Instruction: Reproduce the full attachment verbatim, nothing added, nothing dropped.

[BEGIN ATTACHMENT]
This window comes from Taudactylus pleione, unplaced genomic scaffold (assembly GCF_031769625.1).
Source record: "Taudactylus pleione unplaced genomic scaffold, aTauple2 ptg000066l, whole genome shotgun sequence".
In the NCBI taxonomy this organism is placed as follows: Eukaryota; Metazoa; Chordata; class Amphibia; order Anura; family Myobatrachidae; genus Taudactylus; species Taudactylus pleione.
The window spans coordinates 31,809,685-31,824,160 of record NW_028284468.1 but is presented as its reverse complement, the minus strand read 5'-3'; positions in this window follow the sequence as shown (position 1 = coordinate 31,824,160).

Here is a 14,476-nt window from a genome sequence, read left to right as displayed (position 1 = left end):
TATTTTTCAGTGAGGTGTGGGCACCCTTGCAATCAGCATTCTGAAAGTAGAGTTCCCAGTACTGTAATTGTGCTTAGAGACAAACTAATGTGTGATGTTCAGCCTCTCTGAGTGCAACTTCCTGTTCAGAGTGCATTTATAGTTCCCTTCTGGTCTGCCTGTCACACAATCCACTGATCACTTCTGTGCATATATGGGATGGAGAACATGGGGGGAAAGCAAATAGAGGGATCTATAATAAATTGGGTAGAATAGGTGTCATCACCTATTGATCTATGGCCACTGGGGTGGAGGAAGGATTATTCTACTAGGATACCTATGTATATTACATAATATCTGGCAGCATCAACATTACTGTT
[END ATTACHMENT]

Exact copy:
This window comes from Taudactylus pleione, unplaced genomic scaffold (assembly GCF_031769625.1).
Source record: "Taudactylus pleione unplaced genomic scaffold, aTauple2 ptg000066l, whole genome shotgun sequence".
In the NCBI taxonomy this organism is placed as follows: Eukaryota; Metazoa; Chordata; class Amphibia; order Anura; family Myobatrachidae; genus Taudactylus; species Taudactylus pleione.
The window spans coordinates 31,809,685-31,824,160 of record NW_028284468.1 but is presented as its reverse complement, the minus strand read 5'-3'; positions in this window follow the sequence as shown (position 1 = coordinate 31,824,160).

Here is a 14,476-nt window from a genome sequence, read left to right as displayed (position 1 = left end):
TATTTTTCAGTGAGGTGTGGGCACCCTTGCAATCAGCATTCTGAAAGTAGAGTTCCCAGTACTGTAATTGTGCTTAGAGACAAACTAATGTGTGATGTTCAGCCTCTCTGAGTGCAACTTCCTGTTCAGAGTGCATTTATAGTTCCCTTCTGGTCTGCCTGTCACACAATCCACTGATCACTTCTGTGCATATATGGGATGGAGAACATGGGGGGAAAGCAAATAGAGGGATCTATAATAAATTGGGTAGAATAGGTGTCATCACCTATTGATCTATGGCCACTGGGGTGGAGGAAGGATTATTCTACTAGGATACCTATGTATATTACATAATATCTGGCAGCATCAACATTACTGTT